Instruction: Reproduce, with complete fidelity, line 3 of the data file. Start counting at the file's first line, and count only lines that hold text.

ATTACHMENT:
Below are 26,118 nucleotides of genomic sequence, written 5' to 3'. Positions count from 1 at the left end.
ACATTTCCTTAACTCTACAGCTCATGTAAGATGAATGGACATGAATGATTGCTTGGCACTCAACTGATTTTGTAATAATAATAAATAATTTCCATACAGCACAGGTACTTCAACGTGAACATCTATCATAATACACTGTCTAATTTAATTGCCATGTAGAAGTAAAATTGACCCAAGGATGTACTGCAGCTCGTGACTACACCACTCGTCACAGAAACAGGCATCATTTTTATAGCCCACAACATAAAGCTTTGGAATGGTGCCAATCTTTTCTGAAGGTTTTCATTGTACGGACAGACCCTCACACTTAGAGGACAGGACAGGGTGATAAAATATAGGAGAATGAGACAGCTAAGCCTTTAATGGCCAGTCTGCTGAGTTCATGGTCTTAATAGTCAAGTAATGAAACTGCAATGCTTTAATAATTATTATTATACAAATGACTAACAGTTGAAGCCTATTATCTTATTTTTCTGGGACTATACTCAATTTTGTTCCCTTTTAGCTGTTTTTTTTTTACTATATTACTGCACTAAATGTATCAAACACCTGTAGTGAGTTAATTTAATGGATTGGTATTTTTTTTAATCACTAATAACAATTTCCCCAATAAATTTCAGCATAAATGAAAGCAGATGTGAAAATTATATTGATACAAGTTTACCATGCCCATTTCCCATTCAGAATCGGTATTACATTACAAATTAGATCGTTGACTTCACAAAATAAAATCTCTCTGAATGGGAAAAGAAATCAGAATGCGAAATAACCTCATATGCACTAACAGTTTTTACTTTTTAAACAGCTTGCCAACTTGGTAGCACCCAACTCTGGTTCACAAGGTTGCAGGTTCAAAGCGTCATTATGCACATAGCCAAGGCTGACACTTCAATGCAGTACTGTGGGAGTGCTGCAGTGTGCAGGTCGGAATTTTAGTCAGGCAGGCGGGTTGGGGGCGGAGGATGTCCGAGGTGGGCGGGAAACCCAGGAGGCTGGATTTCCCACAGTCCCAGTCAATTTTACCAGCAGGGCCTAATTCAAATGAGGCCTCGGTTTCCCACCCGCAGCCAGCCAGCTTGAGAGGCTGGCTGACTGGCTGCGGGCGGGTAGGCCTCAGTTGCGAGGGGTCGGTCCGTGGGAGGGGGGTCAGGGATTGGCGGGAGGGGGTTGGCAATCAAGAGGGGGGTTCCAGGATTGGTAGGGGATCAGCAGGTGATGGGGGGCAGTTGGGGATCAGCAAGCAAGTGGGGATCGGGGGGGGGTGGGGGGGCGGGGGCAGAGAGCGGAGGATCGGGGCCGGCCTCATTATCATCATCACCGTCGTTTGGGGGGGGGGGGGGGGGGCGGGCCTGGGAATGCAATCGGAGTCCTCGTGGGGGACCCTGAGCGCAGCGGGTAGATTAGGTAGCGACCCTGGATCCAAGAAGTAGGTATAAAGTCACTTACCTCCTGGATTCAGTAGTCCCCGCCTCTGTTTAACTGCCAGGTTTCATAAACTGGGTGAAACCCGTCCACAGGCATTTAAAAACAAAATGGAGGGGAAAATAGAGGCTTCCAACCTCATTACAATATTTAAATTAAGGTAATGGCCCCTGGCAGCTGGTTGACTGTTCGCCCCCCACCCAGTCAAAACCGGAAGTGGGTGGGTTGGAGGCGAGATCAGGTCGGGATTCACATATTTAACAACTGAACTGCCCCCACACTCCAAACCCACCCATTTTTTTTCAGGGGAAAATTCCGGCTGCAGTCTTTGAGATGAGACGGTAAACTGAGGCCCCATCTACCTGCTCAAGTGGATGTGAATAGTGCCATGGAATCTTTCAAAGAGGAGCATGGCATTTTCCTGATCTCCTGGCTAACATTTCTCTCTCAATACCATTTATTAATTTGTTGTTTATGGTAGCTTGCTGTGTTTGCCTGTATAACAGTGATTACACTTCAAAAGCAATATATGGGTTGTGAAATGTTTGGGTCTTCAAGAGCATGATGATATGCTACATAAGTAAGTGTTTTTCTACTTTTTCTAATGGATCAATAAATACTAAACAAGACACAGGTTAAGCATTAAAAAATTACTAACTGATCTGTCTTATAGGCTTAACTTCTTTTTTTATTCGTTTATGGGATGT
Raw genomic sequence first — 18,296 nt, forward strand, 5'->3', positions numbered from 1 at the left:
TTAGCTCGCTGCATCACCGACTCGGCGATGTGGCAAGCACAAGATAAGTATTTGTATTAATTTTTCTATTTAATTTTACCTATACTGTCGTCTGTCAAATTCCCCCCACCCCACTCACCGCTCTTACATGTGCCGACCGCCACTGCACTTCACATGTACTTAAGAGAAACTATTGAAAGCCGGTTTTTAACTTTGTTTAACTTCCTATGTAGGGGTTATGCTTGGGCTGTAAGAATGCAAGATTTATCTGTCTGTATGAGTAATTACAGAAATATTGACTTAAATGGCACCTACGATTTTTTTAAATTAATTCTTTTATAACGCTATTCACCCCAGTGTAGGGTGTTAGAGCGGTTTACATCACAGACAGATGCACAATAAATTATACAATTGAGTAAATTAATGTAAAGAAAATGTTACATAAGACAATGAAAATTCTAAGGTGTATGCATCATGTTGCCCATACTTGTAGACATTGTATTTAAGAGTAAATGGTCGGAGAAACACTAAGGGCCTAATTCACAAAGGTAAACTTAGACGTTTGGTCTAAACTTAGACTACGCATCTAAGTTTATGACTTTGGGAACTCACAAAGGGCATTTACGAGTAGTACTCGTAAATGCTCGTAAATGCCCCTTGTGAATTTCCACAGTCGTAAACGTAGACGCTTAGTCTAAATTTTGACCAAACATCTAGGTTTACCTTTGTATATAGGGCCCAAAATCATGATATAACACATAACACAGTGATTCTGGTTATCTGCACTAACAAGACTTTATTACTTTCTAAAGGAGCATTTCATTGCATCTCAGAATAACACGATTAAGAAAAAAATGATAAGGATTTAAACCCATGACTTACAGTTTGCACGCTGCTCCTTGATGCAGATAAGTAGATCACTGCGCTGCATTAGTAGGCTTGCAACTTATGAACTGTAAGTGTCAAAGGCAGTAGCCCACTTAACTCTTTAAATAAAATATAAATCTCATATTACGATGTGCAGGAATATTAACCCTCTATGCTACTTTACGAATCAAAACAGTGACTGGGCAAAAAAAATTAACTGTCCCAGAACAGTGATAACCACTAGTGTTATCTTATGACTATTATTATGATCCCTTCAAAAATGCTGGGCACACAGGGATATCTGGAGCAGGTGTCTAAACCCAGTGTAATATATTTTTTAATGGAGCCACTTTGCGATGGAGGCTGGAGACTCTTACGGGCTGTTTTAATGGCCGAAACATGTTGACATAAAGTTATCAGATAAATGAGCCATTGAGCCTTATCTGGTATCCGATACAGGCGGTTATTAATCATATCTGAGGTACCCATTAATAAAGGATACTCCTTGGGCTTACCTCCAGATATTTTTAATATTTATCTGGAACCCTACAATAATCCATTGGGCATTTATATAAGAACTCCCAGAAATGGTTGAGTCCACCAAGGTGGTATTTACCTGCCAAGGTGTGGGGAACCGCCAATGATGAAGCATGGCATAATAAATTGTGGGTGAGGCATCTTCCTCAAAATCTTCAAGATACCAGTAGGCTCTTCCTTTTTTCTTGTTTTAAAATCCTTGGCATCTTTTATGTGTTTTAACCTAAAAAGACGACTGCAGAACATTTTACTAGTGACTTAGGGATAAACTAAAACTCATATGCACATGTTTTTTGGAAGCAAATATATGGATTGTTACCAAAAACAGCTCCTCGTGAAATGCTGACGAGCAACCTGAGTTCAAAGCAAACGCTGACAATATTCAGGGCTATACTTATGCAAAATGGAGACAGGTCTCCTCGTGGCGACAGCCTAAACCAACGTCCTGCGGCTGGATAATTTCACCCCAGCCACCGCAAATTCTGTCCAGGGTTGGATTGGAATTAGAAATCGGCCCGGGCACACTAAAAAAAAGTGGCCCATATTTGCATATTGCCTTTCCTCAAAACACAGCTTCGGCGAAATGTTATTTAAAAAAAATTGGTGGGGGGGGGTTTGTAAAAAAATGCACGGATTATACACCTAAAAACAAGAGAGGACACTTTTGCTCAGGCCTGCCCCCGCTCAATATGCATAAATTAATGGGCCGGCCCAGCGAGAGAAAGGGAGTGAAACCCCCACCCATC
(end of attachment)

Raw genomic sequence first — 18,296 nt, forward strand, 5'->3', positions numbered from 1 at the left: